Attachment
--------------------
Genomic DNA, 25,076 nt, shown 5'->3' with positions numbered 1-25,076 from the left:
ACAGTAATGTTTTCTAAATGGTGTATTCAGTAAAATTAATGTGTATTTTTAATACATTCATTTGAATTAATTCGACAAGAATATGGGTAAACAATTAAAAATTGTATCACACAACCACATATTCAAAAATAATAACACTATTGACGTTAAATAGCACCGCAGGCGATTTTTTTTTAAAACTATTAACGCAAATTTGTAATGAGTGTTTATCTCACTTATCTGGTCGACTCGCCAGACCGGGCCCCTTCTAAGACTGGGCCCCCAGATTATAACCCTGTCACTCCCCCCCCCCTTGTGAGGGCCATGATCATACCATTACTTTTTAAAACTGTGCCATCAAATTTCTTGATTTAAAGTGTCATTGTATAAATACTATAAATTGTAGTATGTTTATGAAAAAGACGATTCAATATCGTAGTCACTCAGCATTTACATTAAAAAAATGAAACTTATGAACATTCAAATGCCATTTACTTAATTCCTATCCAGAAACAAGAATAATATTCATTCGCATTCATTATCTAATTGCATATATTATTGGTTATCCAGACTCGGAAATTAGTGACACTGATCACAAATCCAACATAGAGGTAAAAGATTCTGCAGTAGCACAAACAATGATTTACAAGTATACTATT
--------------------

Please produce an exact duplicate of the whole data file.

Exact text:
Genomic DNA, 25,076 nt, shown 5'->3' with positions numbered 1-25,076 from the left:
ACAGTAATGTTTTCTAAATGGTGTATTCAGTAAAATTAATGTGTATTTTTAATACATTCATTTGAATTAATTCGACAAGAATATGGGTAAACAATTAAAAATTGTATCACACAACCACATATTCAAAAATAATAACACTATTGACGTTAAATAGCACCGCAGGCGATTTTTTTTTAAAACTATTAACGCAAATTTGTAATGAGTGTTTATCTCACTTATCTGGTCGACTCGCCAGACCGGGCCCCTTCTAAGACTGGGCCCCCAGATTATAACCCTGTCACTCCCCCCCCCCTTGTGAGGGCCATGATCATACCATTACTTTTTAAAACTGTGCCATCAAATTTCTTGATTTAAAGTGTCATTGTATAAATACTATAAATTGTAGTATGTTTATGAAAAAGACGATTCAATATCGTAGTCACTCAGCATTTACATTAAAAAAATGAAACTTATGAACATTCAAATGCCATTTACTTAATTCCTATCCAGAAACAAGAATAATATTCATTCGCATTCATTATCTAATTGCATATATTATTGGTTATCCAGACTCGGAAATTAGTGACACTGATCACAAATCCAACATAGAGGTAAAAGATTCTGCAGTAGCACAAACAATGATTTACAAGTATACTATT